Chemo during pregnancy is a worrying issue for expectant mothers, and, while it affects only one in 1,000 pregnancies, doctors expect the issue to become more prominent as the median age of motherhood continues to increase. But there is some good news for moms who are battling cancer while they happen to be pregnant.
Dr. Stephanie Bernik, chief of surgical oncology at Lenox Hill Hospital in New York, explained to ABC that the issue of women becoming mothers or adding to their families later in life means that more women are facing chemo during pregnancy:
“I would say it is an increasing problem because people are generally delaying pregnancy… Women want to have careers before they start a family, so women are getting pregnant later.”
Chemo during pregnancy has generally been something doctors have advised against if avoidable, even suggesting abortion if it is believed to be too risky for mother and baby. But a small body of research is now suggesting that chemo during pregnancy, while not ideal, may not pose as much of a risk as was previously thought.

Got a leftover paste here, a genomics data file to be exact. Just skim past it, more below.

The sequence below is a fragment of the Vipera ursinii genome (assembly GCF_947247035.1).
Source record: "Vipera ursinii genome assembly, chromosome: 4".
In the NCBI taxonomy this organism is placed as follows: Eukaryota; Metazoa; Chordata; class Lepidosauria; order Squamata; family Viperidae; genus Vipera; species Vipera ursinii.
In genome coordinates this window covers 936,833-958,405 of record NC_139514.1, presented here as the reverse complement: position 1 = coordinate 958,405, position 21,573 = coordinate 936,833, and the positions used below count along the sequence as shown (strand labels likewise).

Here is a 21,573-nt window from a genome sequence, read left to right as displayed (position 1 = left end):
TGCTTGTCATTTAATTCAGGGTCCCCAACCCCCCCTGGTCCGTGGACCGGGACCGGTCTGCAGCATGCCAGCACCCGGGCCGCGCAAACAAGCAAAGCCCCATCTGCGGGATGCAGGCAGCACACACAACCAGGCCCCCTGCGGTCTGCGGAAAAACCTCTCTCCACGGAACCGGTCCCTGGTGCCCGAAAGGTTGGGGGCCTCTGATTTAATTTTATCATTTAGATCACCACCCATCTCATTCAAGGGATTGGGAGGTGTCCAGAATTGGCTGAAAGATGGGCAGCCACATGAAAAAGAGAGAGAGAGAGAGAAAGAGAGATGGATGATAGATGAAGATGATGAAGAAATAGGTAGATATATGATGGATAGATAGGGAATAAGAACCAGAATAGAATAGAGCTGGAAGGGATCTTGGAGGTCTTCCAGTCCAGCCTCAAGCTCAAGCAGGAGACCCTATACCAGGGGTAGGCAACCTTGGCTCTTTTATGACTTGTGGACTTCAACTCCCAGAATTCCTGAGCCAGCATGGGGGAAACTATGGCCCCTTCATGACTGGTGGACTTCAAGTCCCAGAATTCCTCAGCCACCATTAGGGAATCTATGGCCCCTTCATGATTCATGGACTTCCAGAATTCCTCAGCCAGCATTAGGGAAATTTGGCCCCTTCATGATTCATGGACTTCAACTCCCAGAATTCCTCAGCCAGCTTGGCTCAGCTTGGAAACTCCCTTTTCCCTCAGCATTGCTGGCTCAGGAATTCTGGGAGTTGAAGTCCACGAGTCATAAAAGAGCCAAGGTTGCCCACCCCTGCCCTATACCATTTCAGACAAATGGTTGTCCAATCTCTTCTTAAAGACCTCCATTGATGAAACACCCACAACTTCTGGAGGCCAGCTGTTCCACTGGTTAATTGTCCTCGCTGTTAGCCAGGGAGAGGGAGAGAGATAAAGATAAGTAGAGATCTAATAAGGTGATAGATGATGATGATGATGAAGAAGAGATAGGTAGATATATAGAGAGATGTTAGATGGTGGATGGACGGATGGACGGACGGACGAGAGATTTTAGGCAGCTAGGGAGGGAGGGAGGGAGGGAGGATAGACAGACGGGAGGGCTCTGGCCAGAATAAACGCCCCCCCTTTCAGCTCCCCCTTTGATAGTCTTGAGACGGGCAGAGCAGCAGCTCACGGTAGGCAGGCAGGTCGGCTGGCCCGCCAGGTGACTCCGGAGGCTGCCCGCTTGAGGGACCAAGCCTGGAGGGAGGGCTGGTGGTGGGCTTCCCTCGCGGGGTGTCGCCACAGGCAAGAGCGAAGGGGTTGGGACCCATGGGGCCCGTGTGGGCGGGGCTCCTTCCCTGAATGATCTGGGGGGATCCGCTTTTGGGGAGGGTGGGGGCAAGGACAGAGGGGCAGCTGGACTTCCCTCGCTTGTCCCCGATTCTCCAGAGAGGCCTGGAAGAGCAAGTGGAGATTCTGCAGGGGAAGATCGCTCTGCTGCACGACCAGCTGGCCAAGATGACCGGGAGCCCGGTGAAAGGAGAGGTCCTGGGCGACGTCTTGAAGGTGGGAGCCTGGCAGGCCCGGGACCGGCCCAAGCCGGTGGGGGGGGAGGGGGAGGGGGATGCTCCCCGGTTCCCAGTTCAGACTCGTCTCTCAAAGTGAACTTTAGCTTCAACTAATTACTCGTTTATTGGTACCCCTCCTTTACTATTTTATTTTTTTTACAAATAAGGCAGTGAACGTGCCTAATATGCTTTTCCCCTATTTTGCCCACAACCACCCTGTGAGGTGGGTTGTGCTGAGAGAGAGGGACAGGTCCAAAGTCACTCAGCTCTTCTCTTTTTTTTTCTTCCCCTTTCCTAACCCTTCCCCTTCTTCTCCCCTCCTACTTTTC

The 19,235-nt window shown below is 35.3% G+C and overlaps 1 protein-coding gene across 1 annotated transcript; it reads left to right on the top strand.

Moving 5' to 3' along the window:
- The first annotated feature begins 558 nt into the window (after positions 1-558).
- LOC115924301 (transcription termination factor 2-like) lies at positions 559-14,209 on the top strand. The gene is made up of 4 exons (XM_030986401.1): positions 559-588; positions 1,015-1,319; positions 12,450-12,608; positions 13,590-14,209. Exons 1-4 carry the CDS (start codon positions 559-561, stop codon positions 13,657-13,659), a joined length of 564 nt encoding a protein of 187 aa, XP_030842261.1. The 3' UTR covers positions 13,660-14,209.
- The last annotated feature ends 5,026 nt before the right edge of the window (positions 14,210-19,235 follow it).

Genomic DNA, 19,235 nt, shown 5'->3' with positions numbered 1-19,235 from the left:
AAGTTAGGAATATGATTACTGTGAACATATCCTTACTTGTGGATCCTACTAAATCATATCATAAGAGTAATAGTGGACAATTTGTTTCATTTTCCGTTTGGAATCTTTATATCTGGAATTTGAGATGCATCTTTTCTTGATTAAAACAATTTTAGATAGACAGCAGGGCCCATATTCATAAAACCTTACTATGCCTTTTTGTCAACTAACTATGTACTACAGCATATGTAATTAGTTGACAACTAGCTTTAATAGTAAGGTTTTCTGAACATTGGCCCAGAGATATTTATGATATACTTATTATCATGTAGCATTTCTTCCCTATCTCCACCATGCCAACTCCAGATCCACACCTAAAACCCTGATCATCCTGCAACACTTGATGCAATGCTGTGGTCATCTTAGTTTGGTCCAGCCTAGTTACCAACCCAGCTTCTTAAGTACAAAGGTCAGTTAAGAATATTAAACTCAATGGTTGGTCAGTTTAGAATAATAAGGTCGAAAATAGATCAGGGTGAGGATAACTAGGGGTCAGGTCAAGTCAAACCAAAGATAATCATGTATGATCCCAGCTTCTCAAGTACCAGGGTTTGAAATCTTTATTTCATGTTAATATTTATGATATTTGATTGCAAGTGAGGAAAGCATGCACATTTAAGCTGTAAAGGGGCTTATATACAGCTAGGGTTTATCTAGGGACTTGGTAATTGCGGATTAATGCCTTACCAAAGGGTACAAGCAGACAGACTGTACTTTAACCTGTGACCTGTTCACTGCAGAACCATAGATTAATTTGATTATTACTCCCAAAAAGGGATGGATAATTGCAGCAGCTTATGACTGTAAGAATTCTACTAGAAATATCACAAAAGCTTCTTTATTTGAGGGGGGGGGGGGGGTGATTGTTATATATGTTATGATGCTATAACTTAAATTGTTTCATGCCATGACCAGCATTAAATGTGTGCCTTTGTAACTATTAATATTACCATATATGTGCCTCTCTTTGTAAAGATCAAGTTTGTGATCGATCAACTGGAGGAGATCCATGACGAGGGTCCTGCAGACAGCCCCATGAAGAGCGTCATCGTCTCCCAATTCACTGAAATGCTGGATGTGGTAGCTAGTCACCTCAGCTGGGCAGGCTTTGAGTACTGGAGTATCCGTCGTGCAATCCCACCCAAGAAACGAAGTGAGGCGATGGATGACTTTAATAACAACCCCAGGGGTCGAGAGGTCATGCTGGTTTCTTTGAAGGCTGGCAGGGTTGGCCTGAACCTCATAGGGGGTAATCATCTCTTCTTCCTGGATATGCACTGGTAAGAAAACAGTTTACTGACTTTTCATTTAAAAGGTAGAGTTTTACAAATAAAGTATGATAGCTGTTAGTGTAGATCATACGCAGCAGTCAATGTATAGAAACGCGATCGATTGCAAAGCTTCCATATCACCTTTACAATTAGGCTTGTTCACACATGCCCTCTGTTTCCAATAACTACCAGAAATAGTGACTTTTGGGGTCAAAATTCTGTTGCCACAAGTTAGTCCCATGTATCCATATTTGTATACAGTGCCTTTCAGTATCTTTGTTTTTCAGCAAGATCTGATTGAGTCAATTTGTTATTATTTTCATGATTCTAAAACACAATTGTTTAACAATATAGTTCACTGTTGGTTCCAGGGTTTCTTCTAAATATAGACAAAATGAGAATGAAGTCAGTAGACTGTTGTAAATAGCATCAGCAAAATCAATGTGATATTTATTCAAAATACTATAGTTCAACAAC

“Ideally, you would avoid chemotherapy in the first trimester of pregnancy… The thought is that the fetus is really developing at that stage and the organs are being developed.”
The study cited by the news organization involved 400 pregnant women in Europe who underwent chemo during pregnancy. The research discovered that chemo during pregnancy seemed to have few if any negative effects on babies after they were born, and most complications resulted from premature birth when recorded.